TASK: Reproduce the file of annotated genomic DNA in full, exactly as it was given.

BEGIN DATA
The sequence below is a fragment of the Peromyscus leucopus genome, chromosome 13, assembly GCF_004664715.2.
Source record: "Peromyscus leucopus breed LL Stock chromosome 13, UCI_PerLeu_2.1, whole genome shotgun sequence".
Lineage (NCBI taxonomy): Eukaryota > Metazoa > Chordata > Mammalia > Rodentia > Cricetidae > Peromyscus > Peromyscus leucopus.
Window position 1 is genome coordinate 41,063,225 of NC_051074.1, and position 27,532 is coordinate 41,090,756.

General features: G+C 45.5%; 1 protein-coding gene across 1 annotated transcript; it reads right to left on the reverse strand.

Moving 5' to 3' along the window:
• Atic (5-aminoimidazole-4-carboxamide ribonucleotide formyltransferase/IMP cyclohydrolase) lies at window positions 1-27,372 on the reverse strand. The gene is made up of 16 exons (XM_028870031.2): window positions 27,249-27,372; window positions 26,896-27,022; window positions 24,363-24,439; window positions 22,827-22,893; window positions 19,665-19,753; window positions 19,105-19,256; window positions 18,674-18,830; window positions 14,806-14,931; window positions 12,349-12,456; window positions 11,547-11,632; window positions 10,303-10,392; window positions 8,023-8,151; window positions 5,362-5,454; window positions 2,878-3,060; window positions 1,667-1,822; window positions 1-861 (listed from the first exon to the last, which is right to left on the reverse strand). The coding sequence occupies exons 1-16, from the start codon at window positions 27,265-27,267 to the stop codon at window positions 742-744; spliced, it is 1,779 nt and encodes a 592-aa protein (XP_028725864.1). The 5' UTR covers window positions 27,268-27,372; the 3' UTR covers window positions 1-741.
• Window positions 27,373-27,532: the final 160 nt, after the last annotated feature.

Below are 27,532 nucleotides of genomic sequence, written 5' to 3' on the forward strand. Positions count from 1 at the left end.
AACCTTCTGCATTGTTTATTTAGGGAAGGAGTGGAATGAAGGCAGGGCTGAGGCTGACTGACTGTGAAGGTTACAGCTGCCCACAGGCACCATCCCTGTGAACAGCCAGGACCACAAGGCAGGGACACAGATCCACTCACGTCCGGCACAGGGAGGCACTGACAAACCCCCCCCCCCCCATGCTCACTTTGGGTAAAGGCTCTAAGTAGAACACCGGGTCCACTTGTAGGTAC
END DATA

The sequence below is a fragment of the Peromyscus leucopus genome, chromosome 13, assembly GCF_004664715.2.
Source record: "Peromyscus leucopus breed LL Stock chromosome 13, UCI_PerLeu_2.1, whole genome shotgun sequence".
Lineage (NCBI taxonomy): Eukaryota > Metazoa > Chordata > Mammalia > Rodentia > Cricetidae > Peromyscus > Peromyscus leucopus.
Window position 1 is genome coordinate 41,063,225 of NC_051074.1, and position 27,532 is coordinate 41,090,756.

General features: G+C 45.5%; 1 protein-coding gene across 1 annotated transcript; it reads right to left on the reverse strand.

Moving 5' to 3' along the window:
• Atic (5-aminoimidazole-4-carboxamide ribonucleotide formyltransferase/IMP cyclohydrolase) lies at window positions 1-27,372 on the reverse strand. The gene is made up of 16 exons (XM_028870031.2): window positions 27,249-27,372; window positions 26,896-27,022; window positions 24,363-24,439; window positions 22,827-22,893; window positions 19,665-19,753; window positions 19,105-19,256; window positions 18,674-18,830; window positions 14,806-14,931; window positions 12,349-12,456; window positions 11,547-11,632; window positions 10,303-10,392; window positions 8,023-8,151; window positions 5,362-5,454; window positions 2,878-3,060; window positions 1,667-1,822; window positions 1-861 (listed from the first exon to the last, which is right to left on the reverse strand). The coding sequence occupies exons 1-16, from the start codon at window positions 27,265-27,267 to the stop codon at window positions 742-744; spliced, it is 1,779 nt and encodes a 592-aa protein (XP_028725864.1). The 5' UTR covers window positions 27,268-27,372; the 3' UTR covers window positions 1-741.
• Window positions 27,373-27,532: the final 160 nt, after the last annotated feature.

Below are 27,532 nucleotides of genomic sequence, written 5' to 3' on the forward strand. Positions count from 1 at the left end.
AACCTTCTGCATTGTTTATTTAGGGAAGGAGTGGAATGAAGGCAGGGCTGAGGCTGACTGACTGTGAAGGTTACAGCTGCCCACAGGCACCATCCCTGTGAACAGCCAGGACCACAAGGCAGGGACACAGATCCACTCACGTCCGGCACAGGGAGGCACTGACAAACCCCCCCCCCCCCATGCTCACTTTGGGTAAAGGCTCTAAGTAGAACACCGGGTCCACTTGTAGGTAC